"The Bab el Mandeb, a strait between the Arabian Peninsula and mainland Africa, connects the Gulf of Aden to what large body of water?" This question determined the winner of the school-level National Geographic Bee held Jan. 10 at Peacham Elementary School.
After a 90-minute competition, Zeb Kane, a fourth-grade student, became the winner of this year's Bee. Sixth-grader Kieran Fletcher was the runner-up. Eight rounds of preliminary round questions narrowed down the field of eight participants to four finalists, which also included fifth graders Hunter Brown and third-place winner Logan Young. Moderator Claire Mead was assisted by community members Charlie Browne and Sean Markey, who served as judge and timer/scorekeeper.
The school-level Bee, in which students answered oral questions on geography, was the first stage in the 26th annual National Geographic Bee for students in grades 4 through 8. The Bee is sponsored by the National Geographic Society and Google.
Since the kickoff for this year's Bee in November, thousands of schools around the United States and its five territories have participated. The school winners, including Zeb, take a written test; up to 100 of the top scorers in each state and territory become eligible to compete in their state Bees on April 4.
The National Geographic Society will provide an all-expenses-paid trip to Washington, D.C., for state champions to participate in the national championship Bee in May. The first-place national winner will receive a $50,000 college scholarship, a lifetime membership in the Society, and a trip to the GalÃ¡pagos Islands. Award-winning journalist Soledad O'Brien will moderate the national finals on May 21. The program will air on television.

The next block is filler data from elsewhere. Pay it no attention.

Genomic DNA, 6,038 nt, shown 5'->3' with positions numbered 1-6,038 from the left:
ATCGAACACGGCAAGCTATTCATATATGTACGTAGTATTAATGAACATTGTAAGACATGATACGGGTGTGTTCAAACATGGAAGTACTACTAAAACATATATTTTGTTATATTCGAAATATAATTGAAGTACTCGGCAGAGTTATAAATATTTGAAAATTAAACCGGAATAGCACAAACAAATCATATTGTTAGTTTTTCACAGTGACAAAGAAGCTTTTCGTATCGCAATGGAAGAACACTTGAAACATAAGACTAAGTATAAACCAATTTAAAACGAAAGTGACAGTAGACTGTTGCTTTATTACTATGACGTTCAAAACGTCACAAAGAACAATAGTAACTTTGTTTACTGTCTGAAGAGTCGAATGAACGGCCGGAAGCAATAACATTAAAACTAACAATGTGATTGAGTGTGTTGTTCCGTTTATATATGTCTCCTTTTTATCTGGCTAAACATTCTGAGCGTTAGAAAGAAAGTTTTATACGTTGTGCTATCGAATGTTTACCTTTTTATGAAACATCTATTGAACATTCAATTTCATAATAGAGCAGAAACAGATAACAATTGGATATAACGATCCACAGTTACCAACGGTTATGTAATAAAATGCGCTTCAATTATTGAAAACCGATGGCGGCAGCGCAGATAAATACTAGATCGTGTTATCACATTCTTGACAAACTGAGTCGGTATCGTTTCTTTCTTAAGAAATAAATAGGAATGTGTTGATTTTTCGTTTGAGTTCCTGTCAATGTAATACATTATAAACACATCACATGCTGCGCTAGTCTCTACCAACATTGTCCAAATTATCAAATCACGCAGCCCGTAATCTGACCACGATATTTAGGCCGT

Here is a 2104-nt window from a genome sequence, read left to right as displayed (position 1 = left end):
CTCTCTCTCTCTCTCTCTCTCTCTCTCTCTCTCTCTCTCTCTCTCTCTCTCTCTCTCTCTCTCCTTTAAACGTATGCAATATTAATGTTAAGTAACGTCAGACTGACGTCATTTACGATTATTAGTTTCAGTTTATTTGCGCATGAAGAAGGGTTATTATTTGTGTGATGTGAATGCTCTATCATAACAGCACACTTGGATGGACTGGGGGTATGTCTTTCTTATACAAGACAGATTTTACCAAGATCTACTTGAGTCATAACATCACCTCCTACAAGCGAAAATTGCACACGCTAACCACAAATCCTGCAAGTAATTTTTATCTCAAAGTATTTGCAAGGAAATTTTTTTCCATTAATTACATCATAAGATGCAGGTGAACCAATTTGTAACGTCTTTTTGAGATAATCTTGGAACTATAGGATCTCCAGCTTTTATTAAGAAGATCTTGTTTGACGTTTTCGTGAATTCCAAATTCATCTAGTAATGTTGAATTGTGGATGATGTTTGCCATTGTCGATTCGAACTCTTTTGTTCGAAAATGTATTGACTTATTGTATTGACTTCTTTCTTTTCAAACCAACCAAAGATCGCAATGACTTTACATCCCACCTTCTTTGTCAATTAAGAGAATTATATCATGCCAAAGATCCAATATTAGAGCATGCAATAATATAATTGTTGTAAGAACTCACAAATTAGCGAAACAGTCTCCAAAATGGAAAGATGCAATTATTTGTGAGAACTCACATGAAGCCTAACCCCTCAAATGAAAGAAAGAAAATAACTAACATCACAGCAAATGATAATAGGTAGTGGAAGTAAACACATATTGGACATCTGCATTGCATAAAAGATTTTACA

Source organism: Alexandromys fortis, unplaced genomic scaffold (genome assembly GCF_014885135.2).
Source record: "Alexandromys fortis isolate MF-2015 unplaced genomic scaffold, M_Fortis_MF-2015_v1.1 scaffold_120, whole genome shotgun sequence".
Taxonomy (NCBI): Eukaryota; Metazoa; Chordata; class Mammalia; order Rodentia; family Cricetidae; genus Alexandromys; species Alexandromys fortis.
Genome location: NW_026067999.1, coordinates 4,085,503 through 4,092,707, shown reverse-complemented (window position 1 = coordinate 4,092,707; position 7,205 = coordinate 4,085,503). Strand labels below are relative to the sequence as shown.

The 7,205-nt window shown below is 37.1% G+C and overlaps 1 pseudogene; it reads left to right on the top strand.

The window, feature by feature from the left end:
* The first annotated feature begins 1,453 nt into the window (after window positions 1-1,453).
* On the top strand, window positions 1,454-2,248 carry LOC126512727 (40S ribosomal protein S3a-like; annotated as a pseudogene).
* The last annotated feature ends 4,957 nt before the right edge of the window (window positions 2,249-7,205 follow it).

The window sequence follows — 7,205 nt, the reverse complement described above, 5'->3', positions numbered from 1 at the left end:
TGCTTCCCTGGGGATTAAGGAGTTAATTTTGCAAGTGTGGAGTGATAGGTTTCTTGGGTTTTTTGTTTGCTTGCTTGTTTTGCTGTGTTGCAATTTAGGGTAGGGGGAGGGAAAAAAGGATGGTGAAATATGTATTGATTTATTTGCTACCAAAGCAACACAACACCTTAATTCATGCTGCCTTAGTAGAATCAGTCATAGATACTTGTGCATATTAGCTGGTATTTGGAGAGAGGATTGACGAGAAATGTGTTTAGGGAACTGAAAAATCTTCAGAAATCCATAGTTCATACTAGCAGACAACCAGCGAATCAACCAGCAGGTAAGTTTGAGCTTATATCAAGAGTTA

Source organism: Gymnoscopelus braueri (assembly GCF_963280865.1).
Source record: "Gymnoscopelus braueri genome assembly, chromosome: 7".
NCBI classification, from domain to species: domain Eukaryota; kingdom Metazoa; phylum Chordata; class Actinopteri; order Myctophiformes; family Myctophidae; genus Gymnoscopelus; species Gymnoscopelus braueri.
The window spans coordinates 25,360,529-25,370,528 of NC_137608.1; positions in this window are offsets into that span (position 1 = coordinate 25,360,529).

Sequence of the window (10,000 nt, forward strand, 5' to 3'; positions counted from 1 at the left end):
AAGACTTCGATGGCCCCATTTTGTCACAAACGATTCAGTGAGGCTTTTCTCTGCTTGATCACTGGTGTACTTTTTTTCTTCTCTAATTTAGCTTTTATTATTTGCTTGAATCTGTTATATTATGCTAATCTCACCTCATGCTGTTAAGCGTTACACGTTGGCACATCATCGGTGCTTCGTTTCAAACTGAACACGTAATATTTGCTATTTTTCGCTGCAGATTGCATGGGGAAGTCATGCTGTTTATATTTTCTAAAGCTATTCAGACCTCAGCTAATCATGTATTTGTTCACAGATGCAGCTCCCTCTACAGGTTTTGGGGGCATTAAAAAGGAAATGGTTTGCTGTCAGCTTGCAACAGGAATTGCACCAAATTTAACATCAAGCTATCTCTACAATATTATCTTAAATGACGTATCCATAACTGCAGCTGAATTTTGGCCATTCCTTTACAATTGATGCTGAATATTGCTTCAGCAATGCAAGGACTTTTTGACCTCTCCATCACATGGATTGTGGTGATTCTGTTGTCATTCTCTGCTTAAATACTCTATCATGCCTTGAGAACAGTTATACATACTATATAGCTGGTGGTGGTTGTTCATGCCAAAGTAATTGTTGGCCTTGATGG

Last June "Jeopardy!" host Alex Trebek stepped down after 25 years as moderator of the National Geographic Bee. He demonstrated his dedication to this event by pledging $1 million toward the creation of an endowment to help ensure the program will continue for years to come.
The National Geographic Society is one of the world's largest nonprofit scientific and educational organizations. Founded in 1888 to "increase and diffuse geographic knowledge," the Society's mission is to inspire people to care about the planet. It reaches more than 400 million people worldwide each month through its many publications, programs, television documentaries, and electronic media. For more information, including an online geography quiz of the day, visit www.nationalgeographic.com/geobee/.
By the way, the answer to the opening question is "the Red Sea."